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Relearning Process Not Always A 'Free Lunch'

Date:
August 21, 2008
Source:
Public Library of Science
Summary:
Researchers have helped determine why relearning a few pieces of information may or may not easily cause a recollection of other associated, previously learned information. The key, they find, is in the way in which the learned information is forgotten.

Researchers at Sheffield University and the University of St. Andrews, United Kingdom, have helped determine why relearning a few pieces of information may or may not easily cause a recollection of other associated, previously learned information. The key, they find, is in the way in which the learned information is forgotten.

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When one learns a language and then doesn't use it, one may find that relearning a few words will trigger many others to come back and be relearned. The same happens with other skills that involve mental associations. The authors term this phenomenon "free-lunch learning." Previous work has shown that "free-lunch learning" occurs both in humans and in artificial neural networks.

In this study, co-authors Jim Stone and Peter Jupp created a mathematical model to show the opposite effect, called "negative free-lunch learning." These are cases in which relearning parts of forgotten associations decreases the recall of the remaining parts. The authors find that the difference between free-lunch learning and negative free-lunch learning is due to the particular method used to induce forgetting.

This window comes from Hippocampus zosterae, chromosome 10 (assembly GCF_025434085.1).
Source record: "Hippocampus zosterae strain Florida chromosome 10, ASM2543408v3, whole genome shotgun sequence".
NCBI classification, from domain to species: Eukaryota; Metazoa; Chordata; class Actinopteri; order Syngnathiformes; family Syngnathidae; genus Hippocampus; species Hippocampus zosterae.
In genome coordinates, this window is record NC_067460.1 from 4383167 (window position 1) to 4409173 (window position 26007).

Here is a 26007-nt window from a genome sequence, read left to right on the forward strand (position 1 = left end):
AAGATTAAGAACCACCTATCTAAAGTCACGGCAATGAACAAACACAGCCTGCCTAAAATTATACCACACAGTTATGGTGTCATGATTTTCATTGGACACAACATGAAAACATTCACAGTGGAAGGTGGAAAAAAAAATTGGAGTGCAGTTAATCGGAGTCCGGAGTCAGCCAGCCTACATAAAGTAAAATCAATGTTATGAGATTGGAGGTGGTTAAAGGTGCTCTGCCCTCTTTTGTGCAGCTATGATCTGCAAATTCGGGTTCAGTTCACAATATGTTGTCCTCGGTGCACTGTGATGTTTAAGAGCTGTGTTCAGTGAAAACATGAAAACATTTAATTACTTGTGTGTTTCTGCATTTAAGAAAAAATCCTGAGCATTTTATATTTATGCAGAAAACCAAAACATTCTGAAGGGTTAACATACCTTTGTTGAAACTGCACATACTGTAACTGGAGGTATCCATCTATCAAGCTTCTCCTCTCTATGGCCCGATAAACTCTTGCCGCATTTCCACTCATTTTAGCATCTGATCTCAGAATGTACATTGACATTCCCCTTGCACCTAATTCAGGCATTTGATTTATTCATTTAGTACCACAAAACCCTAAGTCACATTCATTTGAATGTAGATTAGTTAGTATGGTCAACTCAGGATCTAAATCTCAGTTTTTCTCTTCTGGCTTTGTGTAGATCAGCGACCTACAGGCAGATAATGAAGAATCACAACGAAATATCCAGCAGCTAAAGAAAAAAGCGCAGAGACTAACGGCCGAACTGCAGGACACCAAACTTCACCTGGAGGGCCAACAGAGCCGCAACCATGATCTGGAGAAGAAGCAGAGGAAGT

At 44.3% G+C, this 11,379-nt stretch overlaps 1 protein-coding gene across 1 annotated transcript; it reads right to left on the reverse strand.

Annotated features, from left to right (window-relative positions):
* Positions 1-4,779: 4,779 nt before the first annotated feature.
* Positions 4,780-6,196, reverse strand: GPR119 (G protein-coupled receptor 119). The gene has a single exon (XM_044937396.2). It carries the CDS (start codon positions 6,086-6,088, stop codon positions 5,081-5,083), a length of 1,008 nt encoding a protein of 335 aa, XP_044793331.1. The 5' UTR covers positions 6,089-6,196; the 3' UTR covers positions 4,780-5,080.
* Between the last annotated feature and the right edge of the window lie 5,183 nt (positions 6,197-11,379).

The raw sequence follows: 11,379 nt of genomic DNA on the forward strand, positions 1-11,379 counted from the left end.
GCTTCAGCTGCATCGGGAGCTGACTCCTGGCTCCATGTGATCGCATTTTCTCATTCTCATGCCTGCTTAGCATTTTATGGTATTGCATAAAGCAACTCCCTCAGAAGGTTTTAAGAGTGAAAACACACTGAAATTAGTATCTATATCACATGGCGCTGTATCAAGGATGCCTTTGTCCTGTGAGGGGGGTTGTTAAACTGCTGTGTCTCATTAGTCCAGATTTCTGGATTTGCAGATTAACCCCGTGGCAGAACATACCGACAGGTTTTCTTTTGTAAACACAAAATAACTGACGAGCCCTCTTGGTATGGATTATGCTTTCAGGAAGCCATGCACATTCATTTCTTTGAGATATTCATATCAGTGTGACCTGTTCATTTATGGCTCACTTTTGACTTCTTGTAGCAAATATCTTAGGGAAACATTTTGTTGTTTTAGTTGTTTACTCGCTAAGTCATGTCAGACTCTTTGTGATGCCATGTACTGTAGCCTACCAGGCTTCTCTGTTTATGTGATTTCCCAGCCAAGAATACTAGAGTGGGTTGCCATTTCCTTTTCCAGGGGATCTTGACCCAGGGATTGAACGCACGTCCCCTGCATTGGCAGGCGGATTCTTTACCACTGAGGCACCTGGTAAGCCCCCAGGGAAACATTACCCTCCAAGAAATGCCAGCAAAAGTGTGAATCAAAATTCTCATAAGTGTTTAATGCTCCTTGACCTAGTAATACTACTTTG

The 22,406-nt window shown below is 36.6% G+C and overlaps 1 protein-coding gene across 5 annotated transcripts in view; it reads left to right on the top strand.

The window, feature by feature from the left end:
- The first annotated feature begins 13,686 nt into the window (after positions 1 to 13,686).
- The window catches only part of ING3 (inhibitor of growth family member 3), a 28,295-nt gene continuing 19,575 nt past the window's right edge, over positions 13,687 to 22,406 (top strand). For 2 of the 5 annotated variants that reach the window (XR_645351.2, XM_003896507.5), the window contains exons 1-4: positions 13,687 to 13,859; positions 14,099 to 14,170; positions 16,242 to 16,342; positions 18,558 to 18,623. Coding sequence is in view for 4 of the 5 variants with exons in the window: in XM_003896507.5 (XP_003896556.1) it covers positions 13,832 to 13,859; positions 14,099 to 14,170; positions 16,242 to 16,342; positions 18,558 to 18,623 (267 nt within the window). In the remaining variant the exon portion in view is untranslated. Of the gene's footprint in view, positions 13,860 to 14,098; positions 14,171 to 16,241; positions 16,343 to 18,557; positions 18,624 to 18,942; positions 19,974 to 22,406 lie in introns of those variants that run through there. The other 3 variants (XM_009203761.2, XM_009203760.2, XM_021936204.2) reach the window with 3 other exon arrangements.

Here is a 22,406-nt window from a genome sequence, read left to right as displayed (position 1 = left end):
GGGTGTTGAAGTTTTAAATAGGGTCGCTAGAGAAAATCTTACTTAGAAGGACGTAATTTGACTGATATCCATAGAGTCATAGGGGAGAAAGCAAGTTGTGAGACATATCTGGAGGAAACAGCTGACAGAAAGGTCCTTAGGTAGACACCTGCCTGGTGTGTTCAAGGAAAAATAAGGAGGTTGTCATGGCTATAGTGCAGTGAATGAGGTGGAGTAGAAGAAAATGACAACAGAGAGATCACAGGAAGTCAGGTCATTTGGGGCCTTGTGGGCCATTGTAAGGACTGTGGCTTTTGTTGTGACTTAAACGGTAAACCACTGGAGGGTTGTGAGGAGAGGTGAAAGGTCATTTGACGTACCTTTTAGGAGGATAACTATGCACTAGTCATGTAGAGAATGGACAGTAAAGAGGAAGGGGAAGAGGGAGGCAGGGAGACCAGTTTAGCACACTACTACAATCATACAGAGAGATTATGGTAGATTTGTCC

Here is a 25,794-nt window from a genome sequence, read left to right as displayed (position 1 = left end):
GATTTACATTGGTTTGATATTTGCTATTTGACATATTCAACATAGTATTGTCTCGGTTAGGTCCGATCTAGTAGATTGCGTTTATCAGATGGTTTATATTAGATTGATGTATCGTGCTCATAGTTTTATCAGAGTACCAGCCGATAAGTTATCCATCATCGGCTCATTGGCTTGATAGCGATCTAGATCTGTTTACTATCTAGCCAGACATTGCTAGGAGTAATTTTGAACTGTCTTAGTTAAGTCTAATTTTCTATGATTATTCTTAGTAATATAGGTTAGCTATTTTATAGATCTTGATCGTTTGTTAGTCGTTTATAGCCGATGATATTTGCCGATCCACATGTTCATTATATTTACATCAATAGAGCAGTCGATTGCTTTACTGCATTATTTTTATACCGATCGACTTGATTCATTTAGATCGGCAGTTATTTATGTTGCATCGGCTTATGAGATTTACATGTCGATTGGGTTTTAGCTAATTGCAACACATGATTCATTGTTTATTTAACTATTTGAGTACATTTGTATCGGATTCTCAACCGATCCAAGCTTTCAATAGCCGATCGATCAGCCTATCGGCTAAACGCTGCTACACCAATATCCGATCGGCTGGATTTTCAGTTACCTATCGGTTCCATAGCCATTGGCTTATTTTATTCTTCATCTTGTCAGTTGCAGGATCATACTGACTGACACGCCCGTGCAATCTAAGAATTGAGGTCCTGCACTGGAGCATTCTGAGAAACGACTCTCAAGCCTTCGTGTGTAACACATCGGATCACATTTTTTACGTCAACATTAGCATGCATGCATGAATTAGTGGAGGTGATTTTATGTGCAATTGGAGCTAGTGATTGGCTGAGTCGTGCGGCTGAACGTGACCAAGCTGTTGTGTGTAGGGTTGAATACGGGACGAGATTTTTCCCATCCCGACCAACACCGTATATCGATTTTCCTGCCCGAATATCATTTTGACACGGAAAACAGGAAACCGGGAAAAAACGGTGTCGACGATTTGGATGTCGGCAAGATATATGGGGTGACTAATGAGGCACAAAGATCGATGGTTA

If forgetting is induced by random fluctuations in the strength of synaptic connections, then free-lunch learning will be observed. However, the authors show here that if forgetting is induced by directional decay in synaptic connectivity, then negative free-lunch learning occurs.

This suggests that evolution may have selected physiological mechanisms that involve forgetting using a form of synaptic drift, as in humans we typically observe free-lunch learning.


Story Source:

The above story is based on materials provided by Public Library of Science. Note: Materials may be edited for content and length.


Journal Reference:

  1. Stone et al. Falling towards Forgetfulness: Synaptic Decay Prevents Spontaneous Recovery of Memory. PLoS Computational Biology, 2008; 4 (8): e1000143 DOI: 10.1371/journal.pcbi.1000143

Cite This Page:

Public Library of Science. "Relearning Process Not Always A 'Free Lunch'." ScienceDaily. ScienceDaily, 21 August 2008. <www.sciencedaily.com/releases/2008/08/080821211553.htm>.
Public Library of Science. (2008, August 21). Relearning Process Not Always A 'Free Lunch'. ScienceDaily. Retrieved December 20, 2014 from www.sciencedaily.com/releases/2008/08/080821211553.htm
Public Library of Science. "Relearning Process Not Always A 'Free Lunch'." ScienceDaily. www.sciencedaily.com/releases/2008/08/080821211553.htm (accessed December 20, 2014).

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